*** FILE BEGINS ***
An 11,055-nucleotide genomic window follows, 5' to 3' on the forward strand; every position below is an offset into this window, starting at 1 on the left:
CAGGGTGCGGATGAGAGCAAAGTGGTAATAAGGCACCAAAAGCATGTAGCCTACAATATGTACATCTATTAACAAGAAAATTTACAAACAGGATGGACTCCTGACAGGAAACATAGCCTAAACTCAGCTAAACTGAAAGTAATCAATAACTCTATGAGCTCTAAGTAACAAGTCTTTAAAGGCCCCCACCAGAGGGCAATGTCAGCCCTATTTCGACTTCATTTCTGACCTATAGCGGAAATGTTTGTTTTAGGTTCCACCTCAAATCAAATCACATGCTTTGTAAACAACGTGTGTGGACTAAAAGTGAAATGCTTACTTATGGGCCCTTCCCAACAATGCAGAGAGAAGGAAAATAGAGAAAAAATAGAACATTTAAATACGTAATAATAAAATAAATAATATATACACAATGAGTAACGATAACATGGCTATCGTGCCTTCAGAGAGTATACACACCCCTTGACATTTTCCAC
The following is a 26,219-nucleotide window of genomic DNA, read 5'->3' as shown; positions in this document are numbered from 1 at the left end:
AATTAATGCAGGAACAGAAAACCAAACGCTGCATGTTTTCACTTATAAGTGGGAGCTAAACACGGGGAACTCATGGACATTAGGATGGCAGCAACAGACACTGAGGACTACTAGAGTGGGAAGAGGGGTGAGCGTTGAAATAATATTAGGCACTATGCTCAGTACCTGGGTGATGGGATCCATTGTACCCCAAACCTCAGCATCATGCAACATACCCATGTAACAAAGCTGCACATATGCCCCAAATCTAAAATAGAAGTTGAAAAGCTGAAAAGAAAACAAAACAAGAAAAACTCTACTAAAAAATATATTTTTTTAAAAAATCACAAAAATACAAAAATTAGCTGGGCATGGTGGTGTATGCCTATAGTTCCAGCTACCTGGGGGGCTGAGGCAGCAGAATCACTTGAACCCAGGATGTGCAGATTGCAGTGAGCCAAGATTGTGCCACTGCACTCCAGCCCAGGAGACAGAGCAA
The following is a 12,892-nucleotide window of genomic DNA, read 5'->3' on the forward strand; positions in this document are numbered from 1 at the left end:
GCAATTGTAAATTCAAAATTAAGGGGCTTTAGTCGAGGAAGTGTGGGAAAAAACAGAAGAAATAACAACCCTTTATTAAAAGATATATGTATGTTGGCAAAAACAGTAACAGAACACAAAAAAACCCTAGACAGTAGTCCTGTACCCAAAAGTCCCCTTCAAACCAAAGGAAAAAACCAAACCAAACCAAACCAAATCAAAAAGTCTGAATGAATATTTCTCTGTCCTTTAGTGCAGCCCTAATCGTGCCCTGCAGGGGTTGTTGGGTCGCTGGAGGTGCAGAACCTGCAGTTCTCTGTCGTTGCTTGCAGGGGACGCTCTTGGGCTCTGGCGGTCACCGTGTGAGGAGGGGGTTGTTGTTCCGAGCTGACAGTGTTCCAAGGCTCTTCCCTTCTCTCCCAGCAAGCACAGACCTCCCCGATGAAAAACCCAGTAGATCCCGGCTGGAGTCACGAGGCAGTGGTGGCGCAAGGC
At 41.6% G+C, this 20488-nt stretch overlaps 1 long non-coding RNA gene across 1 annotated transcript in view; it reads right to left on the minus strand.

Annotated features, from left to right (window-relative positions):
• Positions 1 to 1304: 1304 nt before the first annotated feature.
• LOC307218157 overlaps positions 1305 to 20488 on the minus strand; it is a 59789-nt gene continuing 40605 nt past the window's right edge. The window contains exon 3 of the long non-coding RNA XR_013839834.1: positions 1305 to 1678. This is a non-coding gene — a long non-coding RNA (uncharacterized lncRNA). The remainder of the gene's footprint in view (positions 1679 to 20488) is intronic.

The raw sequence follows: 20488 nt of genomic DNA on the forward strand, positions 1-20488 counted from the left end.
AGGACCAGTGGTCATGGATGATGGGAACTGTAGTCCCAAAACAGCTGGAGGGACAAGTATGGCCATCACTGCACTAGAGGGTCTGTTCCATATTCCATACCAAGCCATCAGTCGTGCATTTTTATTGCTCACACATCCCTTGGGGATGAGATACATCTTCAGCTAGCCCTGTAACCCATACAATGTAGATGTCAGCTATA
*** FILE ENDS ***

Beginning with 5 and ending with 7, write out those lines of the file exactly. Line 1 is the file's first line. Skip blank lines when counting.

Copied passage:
The following is a 12,892-nucleotide window of genomic DNA, read 5'->3' on the forward strand; positions in this document are numbered from 1 at the left end:
GCAATTGTAAATTCAAAATTAAGGGGCTTTAGTCGAGGAAGTGTGGGAAAAAACAGAAGAAATAACAACCCTTTATTAAAAGATATATGTATGTTGGCAAAAACAGTAACAGAACACAAAAAAACCCTAGACAGTAGTCCTGTACCCAAAAGTCCCCTTCAAACCAAAGGAAAAAACCAAACCAAACCAAACCAAATCAAAAAGTCTGAATGAATATTTCTCTGTCCTTTAGTGCAGCCCTAATCGTGCCCTGCAGGGGTTGTTGGGTCGCTGGAGGTGCAGAACCTGCAGTTCTCTGTCGTTGCTTGCAGGGGACGCTCTTGGGCTCTGGCGGTCACCGTGTGAGGAGGGGGTTGTTGTTCCGAGCTGACAGTGTTCCAAGGCTCTTCCCTTCTCTCCCAGCAAGCACAGACCTCCCCGATGAAAAACCCAGTAGATCCCGGCTGGAGTCACGAGGCAGTGGTGGCGCAAGGC
At 41.6% G+C, this 20488-nt stretch overlaps 1 long non-coding RNA gene across 1 annotated transcript in view; it reads right to left on the minus strand.